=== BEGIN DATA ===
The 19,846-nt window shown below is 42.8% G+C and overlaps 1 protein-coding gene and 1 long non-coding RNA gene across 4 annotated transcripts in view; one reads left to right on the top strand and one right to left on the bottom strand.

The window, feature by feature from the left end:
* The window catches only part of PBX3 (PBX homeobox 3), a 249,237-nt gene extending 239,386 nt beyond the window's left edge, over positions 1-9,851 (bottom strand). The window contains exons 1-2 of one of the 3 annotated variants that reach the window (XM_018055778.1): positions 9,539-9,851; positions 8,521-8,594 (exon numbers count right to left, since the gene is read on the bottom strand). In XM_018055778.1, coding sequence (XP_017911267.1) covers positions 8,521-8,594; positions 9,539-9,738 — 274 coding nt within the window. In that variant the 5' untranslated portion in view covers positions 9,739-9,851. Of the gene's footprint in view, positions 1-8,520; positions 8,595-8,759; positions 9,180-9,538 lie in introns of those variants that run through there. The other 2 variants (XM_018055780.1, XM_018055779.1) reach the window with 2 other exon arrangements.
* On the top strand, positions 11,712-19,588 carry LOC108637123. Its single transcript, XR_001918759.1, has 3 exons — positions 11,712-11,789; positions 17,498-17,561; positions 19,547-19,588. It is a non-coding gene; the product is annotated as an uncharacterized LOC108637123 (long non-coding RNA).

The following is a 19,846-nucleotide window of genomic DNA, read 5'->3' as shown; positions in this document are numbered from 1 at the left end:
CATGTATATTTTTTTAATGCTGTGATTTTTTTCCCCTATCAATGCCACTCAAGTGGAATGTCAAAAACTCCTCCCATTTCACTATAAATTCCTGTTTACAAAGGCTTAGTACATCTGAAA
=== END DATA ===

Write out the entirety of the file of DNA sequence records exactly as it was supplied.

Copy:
The 19,846-nt window shown below is 42.8% G+C and overlaps 1 protein-coding gene and 1 long non-coding RNA gene across 4 annotated transcripts in view; one reads left to right on the top strand and one right to left on the bottom strand.

The window, feature by feature from the left end:
* The window catches only part of PBX3 (PBX homeobox 3), a 249,237-nt gene extending 239,386 nt beyond the window's left edge, over positions 1-9,851 (bottom strand). The window contains exons 1-2 of one of the 3 annotated variants that reach the window (XM_018055778.1): positions 9,539-9,851; positions 8,521-8,594 (exon numbers count right to left, since the gene is read on the bottom strand). In XM_018055778.1, coding sequence (XP_017911267.1) covers positions 8,521-8,594; positions 9,539-9,738 — 274 coding nt within the window. In that variant the 5' untranslated portion in view covers positions 9,739-9,851. Of the gene's footprint in view, positions 1-8,520; positions 8,595-8,759; positions 9,180-9,538 lie in introns of those variants that run through there. The other 2 variants (XM_018055780.1, XM_018055779.1) reach the window with 2 other exon arrangements.
* On the top strand, positions 11,712-19,588 carry LOC108637123. Its single transcript, XR_001918759.1, has 3 exons — positions 11,712-11,789; positions 17,498-17,561; positions 19,547-19,588. It is a non-coding gene; the product is annotated as an uncharacterized LOC108637123 (long non-coding RNA).

The following is a 19,846-nucleotide window of genomic DNA, read 5'->3' as shown; positions in this document are numbered from 1 at the left end:
CATGTATATTTTTTTAATGCTGTGATTTTTTTCCCCTATCAATGCCACTCAAGTGGAATGTCAAAAACTCCTCCCATTTCACTATAAATTCCTGTTTACAAAGGCTTAGTACATCTGAAA